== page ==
The interesting thing about that though, is that I was also an exceptionally quiet student in the classroom. Not necessarily with my friends or even with my teachers in a more informal setting, but something about the classroom made me clam up. I was not your typical teacher’s pet, sitting in the front row and constantly raising my hand or asking questions. I actually feared being called on, really feared speaking up at all. It could easily be chalked up to me not liking attention (which still holds true today), but I think on a deeper level, I was terrified of being wrong. I didn’t want to be called on because I didn't want to give the wrong answer in front of everyone. I didn't want to ask questions because I didn’t want people to think I didn’t understand. I was much more comfortable studying privately. I always wanted to make sure I got the answer right, and I never wanted to confront the possibility of being wrong.
Unfortunately, this trait followed me around, seeping into so many different compartments of my life. It obviously continued throughout my academic career, but it also infiltrated my relationships, too. I remember a time in college when two friends confronted me claiming that over the few years they’d known me, they had never heard me apologize, never heard me utter the words, “I’m sorry.” I don’t quite remember what the impetus was for that confrontation, but it definitely caught me off-guard and prompted some reflection on my part.
Now, I’m certain I’d apologized before - you don’t make it through 20 years of your life without doing so. But these were good friends who had spent a good amount of time with me, and as hard as it was to accept, I knew they were on to something. Why was an apology something I often held in? Why was I so slow to admit a mistake?
What it boiled down to is, I don’t like to be wrong. I don’t think any of us do. Because at the end of the day, admitting that we were wrong, or even that we COULD be wrong, means laying down our pride and putting on humility. It’s acknowledging that we don’t know it all, admitting we don’t have it all figured out or put together, and being open to and okay with standing corrected, not above.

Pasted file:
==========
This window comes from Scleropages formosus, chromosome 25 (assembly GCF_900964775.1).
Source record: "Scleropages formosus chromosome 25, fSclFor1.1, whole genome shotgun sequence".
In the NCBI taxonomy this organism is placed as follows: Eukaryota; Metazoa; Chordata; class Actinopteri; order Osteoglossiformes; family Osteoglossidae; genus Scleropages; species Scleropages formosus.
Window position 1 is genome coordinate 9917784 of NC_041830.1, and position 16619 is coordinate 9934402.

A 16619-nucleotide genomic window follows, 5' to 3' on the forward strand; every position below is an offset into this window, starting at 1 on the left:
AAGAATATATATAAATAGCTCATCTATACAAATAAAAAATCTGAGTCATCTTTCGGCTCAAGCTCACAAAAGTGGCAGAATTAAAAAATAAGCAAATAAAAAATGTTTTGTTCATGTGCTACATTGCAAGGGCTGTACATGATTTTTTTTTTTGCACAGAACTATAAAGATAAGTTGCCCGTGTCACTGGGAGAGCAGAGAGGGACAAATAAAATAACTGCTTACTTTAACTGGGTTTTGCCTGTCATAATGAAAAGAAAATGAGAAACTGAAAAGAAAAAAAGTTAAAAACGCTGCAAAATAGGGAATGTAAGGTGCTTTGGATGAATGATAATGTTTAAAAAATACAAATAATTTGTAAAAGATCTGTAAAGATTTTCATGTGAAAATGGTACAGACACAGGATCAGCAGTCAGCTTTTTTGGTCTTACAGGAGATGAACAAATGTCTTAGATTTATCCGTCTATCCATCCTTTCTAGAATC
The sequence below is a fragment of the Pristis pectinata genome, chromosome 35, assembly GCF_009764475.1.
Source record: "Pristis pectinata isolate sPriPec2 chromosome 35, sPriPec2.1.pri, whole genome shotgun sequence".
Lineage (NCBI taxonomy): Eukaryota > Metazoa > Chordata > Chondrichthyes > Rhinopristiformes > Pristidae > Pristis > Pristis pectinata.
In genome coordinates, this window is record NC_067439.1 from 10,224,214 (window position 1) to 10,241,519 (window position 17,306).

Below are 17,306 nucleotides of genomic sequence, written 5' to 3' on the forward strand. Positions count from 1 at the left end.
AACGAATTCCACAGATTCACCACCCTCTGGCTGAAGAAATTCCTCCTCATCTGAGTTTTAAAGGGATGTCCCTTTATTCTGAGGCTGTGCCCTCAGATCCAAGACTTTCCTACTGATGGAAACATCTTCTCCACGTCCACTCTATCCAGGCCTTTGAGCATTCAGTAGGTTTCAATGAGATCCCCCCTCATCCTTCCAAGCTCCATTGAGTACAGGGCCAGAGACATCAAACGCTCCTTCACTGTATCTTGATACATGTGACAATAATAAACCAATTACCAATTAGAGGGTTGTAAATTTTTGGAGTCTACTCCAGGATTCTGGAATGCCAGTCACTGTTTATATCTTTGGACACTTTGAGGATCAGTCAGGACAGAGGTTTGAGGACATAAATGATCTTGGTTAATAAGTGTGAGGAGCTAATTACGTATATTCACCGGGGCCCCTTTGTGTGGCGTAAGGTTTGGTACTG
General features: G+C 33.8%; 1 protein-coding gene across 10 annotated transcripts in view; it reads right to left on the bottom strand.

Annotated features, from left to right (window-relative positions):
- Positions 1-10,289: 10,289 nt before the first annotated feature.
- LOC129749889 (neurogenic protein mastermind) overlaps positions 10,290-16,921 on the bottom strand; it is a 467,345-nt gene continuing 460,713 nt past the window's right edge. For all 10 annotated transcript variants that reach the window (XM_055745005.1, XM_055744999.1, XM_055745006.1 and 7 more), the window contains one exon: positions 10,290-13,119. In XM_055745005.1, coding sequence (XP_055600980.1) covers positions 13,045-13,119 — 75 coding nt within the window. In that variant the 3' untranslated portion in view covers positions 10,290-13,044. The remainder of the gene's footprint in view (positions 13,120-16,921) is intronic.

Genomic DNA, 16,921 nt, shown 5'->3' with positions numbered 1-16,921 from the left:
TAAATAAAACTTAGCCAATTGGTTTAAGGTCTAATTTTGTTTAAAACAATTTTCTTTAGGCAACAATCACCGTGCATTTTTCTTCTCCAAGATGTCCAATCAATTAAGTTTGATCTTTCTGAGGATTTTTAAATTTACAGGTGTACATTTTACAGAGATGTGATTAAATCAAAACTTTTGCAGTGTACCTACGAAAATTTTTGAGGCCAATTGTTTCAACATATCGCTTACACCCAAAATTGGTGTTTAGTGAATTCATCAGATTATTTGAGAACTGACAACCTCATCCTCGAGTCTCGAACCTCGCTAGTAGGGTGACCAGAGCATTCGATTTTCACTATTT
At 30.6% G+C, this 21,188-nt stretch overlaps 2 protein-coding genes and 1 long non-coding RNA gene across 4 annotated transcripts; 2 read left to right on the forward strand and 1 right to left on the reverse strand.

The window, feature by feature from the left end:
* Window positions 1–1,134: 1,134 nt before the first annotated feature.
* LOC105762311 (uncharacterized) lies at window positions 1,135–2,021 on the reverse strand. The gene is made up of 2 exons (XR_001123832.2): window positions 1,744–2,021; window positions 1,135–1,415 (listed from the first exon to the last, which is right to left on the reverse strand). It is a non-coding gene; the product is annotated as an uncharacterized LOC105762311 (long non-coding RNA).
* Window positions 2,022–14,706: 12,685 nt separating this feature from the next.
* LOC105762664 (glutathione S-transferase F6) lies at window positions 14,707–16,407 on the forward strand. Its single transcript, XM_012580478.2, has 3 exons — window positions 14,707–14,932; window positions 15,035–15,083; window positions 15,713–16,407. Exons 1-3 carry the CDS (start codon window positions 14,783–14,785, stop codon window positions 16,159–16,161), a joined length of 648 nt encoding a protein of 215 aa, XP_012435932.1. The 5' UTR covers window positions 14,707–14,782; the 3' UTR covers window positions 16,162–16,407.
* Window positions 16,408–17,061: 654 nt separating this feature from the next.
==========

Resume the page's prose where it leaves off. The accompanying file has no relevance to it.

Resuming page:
And as followers of Jesus, this posture of humility, confession, and repentance should be our default. After all, our need for Jesus runs deep and wide. All throughout Scripture, we read of redemption, renewal, and transformation. Old ways dying, new mercies every morning, a thread that leads from death to new life. And perhaps the best, most explicit example of this kind of transforming work is found in Paul’s story.
There’s a good chance it’s familiar already, but just in case, I’ll remind you. We read of God’s work in Paul’s life in the book of Acts. If you’d like to check it out, it’s found specifically in Acts 9. But otherwise, here is a brief summary.
Paul was a devout, established Jewish leader who knew God’s law backwards and forward. He was raised in this tradition and his identity was most definitely tied up in it. In fact, we know he persecuted followers of Jesus and did everything he could to arrest them, even threatening their lives, even taking their lives. This is what he was known for and this is what his life revolved around. The Way of Jesus was a threat and my guess is, he probably thought what he was doing was right.
But then, he encountered Jesus. While traveling to Damascus, Jesus appeared to him through a blinding light and told Paul that the way he had been doing things was wrong. That he needed to make it right and follow him into what would be uncharted territory for Paul. And so after being blind and disoriented for a few days, Paul dedicated his life to the very thing he was unwaveringly against.